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Anonymous Poster

Difference Between Uphill & Downhill Welding

09/26/2010 3:58 AM

Is there any strength diffrence between vertical up hill and down hill welding?

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#1

Re: Difference Between Uphill & Downhill Welding

09/26/2010 8:46 PM

There is more chance of slag (used flux, surface contaminant's, etc) getting into a vertical weld done downhill. Downhill is usually not recommended, many times flatly prohibited.

The weldor really can't see what is happening, either, the slag is over-running the weld in progress. Uphill allows the weldor to see what is happening, the salg flows away from the weld.

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#2

Re: Difference Between Uphill & Downhill Welding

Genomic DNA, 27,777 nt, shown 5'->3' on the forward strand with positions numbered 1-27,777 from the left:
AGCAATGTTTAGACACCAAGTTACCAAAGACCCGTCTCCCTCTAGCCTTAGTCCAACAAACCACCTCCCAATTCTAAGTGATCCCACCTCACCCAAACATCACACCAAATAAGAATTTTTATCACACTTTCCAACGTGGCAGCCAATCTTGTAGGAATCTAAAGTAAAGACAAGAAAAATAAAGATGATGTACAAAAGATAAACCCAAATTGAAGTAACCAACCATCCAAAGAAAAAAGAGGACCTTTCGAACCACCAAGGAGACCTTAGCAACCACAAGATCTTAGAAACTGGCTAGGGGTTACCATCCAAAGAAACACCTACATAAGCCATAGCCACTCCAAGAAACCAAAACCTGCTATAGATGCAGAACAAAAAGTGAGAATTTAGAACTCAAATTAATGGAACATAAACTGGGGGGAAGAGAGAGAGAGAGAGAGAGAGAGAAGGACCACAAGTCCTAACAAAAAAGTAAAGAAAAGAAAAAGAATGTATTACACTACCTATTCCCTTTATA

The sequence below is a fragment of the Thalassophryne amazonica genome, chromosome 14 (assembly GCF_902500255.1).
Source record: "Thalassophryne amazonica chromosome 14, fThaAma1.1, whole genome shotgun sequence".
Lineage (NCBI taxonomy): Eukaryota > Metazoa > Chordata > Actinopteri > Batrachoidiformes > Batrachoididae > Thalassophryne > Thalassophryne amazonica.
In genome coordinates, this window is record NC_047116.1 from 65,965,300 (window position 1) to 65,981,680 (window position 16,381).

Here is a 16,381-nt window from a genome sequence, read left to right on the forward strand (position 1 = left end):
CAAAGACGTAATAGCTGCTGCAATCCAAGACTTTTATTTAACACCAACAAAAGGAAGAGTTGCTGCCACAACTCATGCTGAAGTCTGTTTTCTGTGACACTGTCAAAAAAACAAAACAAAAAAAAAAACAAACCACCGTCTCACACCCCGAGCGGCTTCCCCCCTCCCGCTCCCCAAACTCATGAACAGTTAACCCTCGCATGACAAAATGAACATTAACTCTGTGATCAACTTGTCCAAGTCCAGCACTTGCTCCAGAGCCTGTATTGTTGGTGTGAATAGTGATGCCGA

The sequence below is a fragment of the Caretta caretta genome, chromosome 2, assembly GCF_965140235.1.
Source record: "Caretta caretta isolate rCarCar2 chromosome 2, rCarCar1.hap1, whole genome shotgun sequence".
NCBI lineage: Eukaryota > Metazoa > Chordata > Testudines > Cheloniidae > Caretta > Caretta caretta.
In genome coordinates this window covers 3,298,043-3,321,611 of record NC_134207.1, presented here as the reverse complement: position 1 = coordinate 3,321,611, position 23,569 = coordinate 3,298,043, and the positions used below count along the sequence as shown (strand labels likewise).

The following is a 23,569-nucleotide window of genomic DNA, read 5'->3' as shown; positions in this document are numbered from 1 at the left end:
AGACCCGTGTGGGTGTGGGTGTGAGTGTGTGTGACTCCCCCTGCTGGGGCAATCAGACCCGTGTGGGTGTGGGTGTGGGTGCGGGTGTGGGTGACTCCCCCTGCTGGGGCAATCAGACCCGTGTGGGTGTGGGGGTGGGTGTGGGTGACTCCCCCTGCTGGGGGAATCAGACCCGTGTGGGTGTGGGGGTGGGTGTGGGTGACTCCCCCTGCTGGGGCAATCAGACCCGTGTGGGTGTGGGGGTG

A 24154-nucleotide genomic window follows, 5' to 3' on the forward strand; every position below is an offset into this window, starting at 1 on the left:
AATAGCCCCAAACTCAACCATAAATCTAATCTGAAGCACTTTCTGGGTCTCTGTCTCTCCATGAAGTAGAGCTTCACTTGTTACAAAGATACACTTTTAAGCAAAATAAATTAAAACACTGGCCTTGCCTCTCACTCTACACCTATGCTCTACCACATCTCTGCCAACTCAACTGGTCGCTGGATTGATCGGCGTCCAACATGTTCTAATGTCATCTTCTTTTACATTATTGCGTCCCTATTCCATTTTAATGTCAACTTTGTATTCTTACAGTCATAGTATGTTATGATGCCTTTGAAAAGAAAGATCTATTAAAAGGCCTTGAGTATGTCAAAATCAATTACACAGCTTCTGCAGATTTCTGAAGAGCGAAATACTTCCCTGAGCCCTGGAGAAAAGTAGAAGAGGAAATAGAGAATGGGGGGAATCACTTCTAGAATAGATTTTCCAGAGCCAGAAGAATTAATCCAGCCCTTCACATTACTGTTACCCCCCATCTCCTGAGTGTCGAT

09/29/2010 1:03 PM

Having spent years performing tensile breaks on weld coupons for WPS/PQR and welder Quals, my response would be that I have not seen any real difference in the strength of welds made by Uphill vs. Down hill welding. Ultimately the biggest factor in strength comes from the quality of the weld. The number, size, length and depth or through wall size of the discontinuities in the weld have the biggest effect on strength. Weld rod is made with a certain tensile strength, as long as the weld metal is properly fused and blended with the parent material the deposited weld metal will have those strength characteristics. Uphill welding can go a long way to help insure that proper fusion is achieved. You also have to check the positions and weld direction for which the rod has been approved and tested. SMAW 6010 runs downhill very easily for most welders whereas most welders I know much prefer to run SMAW 7018 uphill. If in doubt, I recommend running the proper tests on the Base metal/weld metal combination in both directions, this would include bends and breaks, to determine what best fits your application.

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